Obama Expects ‘Difficult Fight’ for Islamic State-Held Mosul

  • President says he’s confident of Iraqi government’s victory
  • Obama warns to expect both advances and setbacks in battle

Iraqi forces in the Bajwaniyah village, south of Mosul, on Oct. 18.

Photographer: Ahmad aL-Rubaye/AFP via Getty Images

An offensive by Kurdish and Iraqi fighters to retake Mosul from Islamic State will be a “difficult fight” but will ultimately end in a victory for the Iraqi government, President Barack Obama said on Tuesday.

“There will be advances and there will be setbacks,” Obama said Tuesday during a news conference with Italian Prime Minister Matteo Renzi at the White House. But he said he is confident Islamic State “will be defeated” in the battle that began on Monday.

Recapturing Mosul, the second largest city in Iraq, would deal a symbolic and strategic blow to Islamic State, limiting the ability of the terror organization to project influence over northern Iraq and undermining propaganda efforts. The group declared its intention to create a caliphate from the city in 2014, elevating its importance to the jihadist movement.

The U.S. is providing air support for the offensive, and American special forces are assisting Iraqi soldiers assaulting the city. But the White House has insisted that the fighting is led by the Iraqi government. Obama said Iraqi troops were performing “effectively and bravely.”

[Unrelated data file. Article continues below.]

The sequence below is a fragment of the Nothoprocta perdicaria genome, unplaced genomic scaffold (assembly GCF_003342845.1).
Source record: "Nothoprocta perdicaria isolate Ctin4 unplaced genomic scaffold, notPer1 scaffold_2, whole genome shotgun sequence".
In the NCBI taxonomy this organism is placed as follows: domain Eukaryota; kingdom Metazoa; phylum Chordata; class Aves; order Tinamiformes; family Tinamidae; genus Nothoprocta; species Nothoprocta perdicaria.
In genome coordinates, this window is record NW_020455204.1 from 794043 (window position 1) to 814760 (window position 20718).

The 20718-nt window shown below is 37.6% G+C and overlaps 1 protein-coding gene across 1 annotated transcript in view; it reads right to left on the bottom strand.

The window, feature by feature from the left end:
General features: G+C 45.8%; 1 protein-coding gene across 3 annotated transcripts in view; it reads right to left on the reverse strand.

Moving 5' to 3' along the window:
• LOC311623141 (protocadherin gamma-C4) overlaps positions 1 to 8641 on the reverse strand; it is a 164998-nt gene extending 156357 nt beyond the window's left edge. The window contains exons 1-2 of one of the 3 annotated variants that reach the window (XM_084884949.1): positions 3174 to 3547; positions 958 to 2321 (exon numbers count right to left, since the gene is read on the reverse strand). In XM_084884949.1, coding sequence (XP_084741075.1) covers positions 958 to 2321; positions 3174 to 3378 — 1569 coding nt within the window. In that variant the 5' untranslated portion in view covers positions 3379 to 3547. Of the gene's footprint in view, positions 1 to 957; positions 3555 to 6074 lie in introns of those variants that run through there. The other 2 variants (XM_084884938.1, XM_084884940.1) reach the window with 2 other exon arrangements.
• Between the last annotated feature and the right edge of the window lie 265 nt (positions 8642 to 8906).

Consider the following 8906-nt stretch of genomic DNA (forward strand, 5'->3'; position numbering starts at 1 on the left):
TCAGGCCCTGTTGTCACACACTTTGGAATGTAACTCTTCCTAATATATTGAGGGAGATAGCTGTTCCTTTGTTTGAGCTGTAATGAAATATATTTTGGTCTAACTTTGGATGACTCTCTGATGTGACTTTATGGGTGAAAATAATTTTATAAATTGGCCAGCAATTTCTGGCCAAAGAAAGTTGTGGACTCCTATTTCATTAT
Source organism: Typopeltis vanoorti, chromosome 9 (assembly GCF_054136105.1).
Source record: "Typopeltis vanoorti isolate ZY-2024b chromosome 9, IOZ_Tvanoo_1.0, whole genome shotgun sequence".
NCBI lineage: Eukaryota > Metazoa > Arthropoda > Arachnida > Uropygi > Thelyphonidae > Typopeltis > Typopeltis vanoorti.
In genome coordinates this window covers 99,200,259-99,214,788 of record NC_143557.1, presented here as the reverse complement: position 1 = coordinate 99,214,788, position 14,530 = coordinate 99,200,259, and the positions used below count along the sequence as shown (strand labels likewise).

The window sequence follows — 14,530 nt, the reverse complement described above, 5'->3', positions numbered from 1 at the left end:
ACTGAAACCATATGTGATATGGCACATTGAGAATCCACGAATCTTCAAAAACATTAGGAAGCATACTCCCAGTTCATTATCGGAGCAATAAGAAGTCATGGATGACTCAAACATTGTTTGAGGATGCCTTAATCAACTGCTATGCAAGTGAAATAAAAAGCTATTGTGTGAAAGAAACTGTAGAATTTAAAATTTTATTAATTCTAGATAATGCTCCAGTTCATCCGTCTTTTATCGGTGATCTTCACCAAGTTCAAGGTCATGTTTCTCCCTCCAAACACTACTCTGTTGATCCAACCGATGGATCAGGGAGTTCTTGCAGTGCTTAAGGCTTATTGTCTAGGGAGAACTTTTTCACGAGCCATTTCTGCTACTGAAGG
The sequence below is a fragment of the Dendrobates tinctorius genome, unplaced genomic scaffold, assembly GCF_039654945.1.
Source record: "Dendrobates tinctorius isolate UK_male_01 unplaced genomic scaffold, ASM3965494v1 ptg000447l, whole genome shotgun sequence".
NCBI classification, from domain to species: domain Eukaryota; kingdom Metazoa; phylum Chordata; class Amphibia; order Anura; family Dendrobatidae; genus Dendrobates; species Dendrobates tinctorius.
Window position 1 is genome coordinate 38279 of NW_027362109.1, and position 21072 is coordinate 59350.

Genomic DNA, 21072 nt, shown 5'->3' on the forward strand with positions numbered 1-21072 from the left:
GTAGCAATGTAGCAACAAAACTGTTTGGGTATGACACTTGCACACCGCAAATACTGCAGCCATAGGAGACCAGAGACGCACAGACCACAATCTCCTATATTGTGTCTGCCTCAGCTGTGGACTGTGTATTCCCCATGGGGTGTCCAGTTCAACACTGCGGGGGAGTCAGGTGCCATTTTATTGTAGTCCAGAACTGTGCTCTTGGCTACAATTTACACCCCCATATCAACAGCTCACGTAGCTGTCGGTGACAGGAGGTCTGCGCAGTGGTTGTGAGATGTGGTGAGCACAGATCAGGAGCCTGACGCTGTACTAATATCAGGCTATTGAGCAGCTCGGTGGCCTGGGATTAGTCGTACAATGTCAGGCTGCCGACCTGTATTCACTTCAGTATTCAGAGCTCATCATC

Administration officials have not said how long it will take for the campaign to root out the approximately 7,000 Islamic State fighters believed to be in the city and its environs. There is concern that a prolonged battle inside the city, with extremist fighters relying on suicide bombs and improvised explosive devices, could take a heavy toll on civilians.

Smoke rises from burning oil wells south of Mosul on Oct. 18. Photographer: Bulent Kilic/AFP via Getty Images

Smoke rises from burning oil wells south of Mosul on Oct. 18.

Photographer: Bulent Kilic/AFP via Getty Images

‘Humanitarian Aid’

“In addition to rooting out ISIL, our focus jointly is on the safety and humanitarian aid for civilians who are escaping the fight,” Obama said, using an acronym for Islamic State.

The United Nations has warned the offensive could create a humanitarian crisis, predicting as many as 700,000 of the 1.2 million remaining residents could flee the fighting. The UN currently has refugee camps able to host around 60,000 people, but is working to construct 20 additional camps that could boost capacity to around 400,000. The president said there was “no doubt” there would be “heartbreaking circumstances” as some civilians sought to flee the war zone.

There’s also concern about the political aftermath. Mosul is a Sunni-majority city, and many of its citizens were angered by the lack of representation in the Shiite-controlled central Iraqi government in Baghdad. Moreover, the involvement of Kurdish fighters in the campaign has drawn criticism from neighboring Turkey, whose president, Recep Tayyip Erdogan, has intimated that he could deploy his military further into Iraq.

Obama said the coalition assaulting the city had made significant preparations for the aftermath of the battle. Failing to calm any political strife “makes us vulnerable to seeing ISIL return and feeding on the resentments in the aftermath of Mosul being liberated,” he said.

“There’s a strategic as well as humanitarian interest in us getting that right,” he said.

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